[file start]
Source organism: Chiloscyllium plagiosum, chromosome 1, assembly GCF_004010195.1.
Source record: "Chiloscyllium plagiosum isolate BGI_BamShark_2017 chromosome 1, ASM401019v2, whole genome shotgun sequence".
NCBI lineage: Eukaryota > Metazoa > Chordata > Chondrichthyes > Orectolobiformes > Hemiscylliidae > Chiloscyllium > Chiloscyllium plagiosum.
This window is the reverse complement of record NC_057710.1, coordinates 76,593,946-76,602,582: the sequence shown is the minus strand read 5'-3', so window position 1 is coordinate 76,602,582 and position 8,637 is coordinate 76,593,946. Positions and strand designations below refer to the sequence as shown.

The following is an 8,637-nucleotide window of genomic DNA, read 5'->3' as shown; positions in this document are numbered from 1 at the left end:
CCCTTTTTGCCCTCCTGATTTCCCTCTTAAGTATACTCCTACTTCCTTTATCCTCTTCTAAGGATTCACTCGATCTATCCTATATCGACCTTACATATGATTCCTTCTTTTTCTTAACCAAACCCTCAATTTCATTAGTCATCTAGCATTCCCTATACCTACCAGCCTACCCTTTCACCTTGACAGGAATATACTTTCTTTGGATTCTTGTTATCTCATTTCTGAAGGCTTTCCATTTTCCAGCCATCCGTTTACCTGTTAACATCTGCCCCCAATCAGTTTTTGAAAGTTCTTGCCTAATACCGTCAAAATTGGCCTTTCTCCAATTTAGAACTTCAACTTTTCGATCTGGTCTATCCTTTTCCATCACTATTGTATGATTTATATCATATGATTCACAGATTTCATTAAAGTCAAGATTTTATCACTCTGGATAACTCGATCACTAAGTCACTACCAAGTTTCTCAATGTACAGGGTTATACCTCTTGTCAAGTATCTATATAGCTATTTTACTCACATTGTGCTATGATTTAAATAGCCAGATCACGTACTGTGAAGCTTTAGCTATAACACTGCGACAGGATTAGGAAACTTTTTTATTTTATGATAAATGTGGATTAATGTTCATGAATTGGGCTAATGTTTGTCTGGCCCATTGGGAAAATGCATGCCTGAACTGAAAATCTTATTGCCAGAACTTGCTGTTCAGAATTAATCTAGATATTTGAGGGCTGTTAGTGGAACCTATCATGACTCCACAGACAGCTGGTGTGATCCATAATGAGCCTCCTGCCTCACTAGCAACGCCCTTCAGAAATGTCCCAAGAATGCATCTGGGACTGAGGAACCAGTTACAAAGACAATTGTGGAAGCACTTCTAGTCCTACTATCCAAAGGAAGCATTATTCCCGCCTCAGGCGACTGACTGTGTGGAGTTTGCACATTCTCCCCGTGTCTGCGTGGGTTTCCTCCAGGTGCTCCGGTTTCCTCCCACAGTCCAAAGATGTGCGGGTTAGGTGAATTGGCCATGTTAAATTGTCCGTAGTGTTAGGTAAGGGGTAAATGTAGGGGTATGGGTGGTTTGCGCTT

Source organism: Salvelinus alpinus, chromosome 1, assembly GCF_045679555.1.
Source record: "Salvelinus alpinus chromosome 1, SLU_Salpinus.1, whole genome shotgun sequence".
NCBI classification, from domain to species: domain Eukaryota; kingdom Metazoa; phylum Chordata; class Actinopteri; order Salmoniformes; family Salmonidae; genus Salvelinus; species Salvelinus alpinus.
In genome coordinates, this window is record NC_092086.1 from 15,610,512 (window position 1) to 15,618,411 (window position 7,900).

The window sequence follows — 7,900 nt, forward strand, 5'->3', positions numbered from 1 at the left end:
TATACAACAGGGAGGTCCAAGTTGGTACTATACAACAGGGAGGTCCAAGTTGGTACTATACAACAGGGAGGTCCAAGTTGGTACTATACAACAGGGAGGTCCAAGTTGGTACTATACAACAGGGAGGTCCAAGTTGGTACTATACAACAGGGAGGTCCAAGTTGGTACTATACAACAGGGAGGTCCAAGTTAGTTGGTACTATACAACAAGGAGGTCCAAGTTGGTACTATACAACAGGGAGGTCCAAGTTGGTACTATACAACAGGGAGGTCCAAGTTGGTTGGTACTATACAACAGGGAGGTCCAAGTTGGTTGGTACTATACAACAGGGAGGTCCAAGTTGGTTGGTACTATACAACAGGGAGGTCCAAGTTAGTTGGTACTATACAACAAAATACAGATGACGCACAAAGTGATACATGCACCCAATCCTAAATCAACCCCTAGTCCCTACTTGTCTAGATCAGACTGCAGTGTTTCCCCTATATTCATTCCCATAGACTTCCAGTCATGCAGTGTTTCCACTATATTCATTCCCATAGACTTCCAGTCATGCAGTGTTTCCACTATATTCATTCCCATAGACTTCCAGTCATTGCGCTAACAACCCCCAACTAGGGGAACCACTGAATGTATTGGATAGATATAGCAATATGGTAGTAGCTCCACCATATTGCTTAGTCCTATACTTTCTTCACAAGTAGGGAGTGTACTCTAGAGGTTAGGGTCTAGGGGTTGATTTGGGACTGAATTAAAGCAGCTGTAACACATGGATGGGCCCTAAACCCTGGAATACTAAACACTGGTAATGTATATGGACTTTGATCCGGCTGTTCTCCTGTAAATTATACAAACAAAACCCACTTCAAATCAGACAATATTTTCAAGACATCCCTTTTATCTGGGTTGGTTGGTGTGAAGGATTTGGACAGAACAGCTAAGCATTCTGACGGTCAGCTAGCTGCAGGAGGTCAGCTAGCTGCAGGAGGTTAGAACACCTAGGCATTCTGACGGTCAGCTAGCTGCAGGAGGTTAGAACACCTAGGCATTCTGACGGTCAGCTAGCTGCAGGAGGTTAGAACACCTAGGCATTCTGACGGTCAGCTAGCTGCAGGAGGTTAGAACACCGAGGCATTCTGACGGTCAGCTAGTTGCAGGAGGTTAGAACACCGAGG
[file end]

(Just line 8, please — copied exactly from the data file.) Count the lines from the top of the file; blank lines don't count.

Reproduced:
Source record: "Salvelinus alpinus chromosome 1, SLU_Salpinus.1, whole genome shotgun sequence".